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[353] degradation, the starving, the suffering of a mistrusted prisoner to the headquarters of the most brilliant general of modern times. Sherman was marching northward with an army of ninety thousand men in four columns, on as many different roads, all bearing on some designated point. One day he would ride with this column, the next day with that; but whenever he appeared among the soldiers it was one loud and continued cheer for “Billy Sherman.” Here was the general whom everybody knew, and whom everybody loved. If Grant had been the creator of the Western army, Sherman was its idol. He was, indeed, looked upon as a sort of common property, in which every man in the army had a special and particular interest. I speak knowingly, as one who was a private soldier, and who associated with private soldiers under him. In the tent, in the bivouac, in the rifle-pits, the men's faith in his consummate generalship never faltered. On the march his name was more than respected — it was loved; and whenever he appeared, the knapsacks of the boys grew lighter, the step brisk, and the face bright. It was in this march through the Carolinas I again saw so much of the influence of that presence on the soldiery. It rained nearly all the time; the roads were horrid, and had to be corduroyed with poles and rails half the way; the wagons and the artillery stuck in the mire hourly, and the soldiers had to drag them out with their own hands. Every stream had to be bridged, every quagmire filled, and every mile skirmished with the enemy.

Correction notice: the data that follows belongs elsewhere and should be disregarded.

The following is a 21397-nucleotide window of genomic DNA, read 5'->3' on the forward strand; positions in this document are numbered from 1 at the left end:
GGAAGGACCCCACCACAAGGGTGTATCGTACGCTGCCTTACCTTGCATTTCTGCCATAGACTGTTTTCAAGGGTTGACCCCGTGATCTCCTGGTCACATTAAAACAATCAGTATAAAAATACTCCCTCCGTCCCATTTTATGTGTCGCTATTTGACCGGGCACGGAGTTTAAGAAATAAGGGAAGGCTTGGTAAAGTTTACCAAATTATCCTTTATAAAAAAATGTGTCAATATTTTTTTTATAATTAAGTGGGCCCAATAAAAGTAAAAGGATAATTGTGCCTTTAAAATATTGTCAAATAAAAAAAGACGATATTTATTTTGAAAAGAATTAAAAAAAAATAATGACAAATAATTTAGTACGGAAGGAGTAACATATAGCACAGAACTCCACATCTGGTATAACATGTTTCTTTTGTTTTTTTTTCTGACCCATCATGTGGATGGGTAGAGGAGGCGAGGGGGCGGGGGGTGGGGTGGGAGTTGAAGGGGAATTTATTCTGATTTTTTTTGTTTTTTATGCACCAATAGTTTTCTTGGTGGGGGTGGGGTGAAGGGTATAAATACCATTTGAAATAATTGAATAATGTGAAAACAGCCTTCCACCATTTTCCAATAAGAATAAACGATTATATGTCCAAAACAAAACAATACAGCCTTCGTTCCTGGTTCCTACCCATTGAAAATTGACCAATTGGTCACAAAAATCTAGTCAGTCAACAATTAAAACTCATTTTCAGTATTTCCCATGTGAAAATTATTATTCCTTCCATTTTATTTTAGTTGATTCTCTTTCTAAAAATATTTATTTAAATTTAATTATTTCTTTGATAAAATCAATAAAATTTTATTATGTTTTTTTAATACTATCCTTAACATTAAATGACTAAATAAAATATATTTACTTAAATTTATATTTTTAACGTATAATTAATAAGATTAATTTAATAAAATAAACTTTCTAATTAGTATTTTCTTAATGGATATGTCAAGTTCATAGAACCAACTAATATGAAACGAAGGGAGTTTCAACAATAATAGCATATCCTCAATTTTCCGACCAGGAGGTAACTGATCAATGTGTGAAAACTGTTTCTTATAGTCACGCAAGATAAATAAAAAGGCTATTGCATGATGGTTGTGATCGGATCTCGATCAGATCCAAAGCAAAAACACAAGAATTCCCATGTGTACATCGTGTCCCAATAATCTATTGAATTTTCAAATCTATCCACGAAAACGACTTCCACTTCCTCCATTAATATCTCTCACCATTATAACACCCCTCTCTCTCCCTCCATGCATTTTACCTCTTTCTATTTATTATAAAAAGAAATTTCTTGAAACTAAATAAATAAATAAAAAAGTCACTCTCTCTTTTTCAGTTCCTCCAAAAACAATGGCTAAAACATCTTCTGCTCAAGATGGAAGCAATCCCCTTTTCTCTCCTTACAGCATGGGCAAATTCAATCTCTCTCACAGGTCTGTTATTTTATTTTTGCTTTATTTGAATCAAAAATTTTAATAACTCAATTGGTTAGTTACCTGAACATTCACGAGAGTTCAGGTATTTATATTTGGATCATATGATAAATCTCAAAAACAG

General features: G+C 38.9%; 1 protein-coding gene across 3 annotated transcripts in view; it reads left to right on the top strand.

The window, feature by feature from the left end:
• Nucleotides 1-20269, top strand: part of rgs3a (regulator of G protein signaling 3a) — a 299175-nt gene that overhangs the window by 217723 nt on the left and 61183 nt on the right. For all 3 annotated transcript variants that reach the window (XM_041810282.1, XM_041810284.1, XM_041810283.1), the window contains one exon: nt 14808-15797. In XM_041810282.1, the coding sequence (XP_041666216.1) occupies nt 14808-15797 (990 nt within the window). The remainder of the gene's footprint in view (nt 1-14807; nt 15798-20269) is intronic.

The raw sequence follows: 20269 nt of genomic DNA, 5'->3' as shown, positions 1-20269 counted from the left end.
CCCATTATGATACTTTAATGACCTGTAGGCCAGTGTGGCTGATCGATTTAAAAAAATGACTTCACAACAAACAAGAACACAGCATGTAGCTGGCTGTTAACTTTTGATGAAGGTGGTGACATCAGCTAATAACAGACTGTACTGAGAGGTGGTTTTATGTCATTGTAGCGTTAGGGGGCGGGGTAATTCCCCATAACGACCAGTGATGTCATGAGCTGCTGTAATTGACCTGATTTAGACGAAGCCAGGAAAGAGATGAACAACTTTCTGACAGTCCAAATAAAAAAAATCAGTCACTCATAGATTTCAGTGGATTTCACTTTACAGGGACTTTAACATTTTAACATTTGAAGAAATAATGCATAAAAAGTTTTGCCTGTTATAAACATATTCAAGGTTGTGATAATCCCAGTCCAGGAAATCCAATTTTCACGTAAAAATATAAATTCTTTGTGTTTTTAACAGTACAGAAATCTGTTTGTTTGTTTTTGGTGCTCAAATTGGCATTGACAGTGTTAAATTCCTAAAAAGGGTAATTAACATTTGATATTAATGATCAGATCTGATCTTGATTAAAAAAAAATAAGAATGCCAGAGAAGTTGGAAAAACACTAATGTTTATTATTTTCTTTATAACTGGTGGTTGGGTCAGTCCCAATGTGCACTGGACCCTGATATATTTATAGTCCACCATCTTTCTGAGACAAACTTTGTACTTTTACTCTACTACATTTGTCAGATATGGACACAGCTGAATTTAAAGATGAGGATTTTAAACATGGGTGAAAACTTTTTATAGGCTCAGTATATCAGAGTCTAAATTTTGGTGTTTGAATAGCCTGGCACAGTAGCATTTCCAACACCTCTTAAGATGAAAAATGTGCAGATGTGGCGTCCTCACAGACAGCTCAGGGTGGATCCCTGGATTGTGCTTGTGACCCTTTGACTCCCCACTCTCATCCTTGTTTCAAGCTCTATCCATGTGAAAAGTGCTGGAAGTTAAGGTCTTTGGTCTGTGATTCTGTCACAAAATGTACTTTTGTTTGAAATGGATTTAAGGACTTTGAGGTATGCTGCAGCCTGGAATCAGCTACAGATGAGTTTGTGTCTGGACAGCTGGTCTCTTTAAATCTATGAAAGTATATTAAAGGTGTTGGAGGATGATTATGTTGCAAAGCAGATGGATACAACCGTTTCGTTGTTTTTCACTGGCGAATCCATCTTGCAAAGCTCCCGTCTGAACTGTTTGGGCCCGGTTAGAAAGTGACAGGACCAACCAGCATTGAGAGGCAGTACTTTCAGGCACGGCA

There was not a tent in the army. Even the general slept in the woods, under “plys,” in deserted houses, or lone churches along the way. On right and left, before and behind, was an enemy; quagmires were under foot, and continued rain overhead; yet through all this the boys tugged and fought, and amidst their tugging sang and cheered. It was the magnetism of one really great man. It was “Billy Sherman.” His approach to the line of march was the signal for shoutings that I have heard taken up and repeated for miles ahead. Riding alongside the regiments struggling through the mud or the underbrush at the roadside, he would often speak to the nearest soldiers with some kind and encouraging word. Nor was it unusual to hear private soldiers call out to him, knowing his kind heart would give them no rebuff. At headquarters there; was little pretense, and no show. When evening came a convenient spot in the woods was usually sought out, a few tent plys were stretched, and a rail fire built in front. The mess-chest was opened, and a hasty but substantial meal was enjoyed, amid conversation on almost every topic but the war. On this he was oftenest silent, preferring

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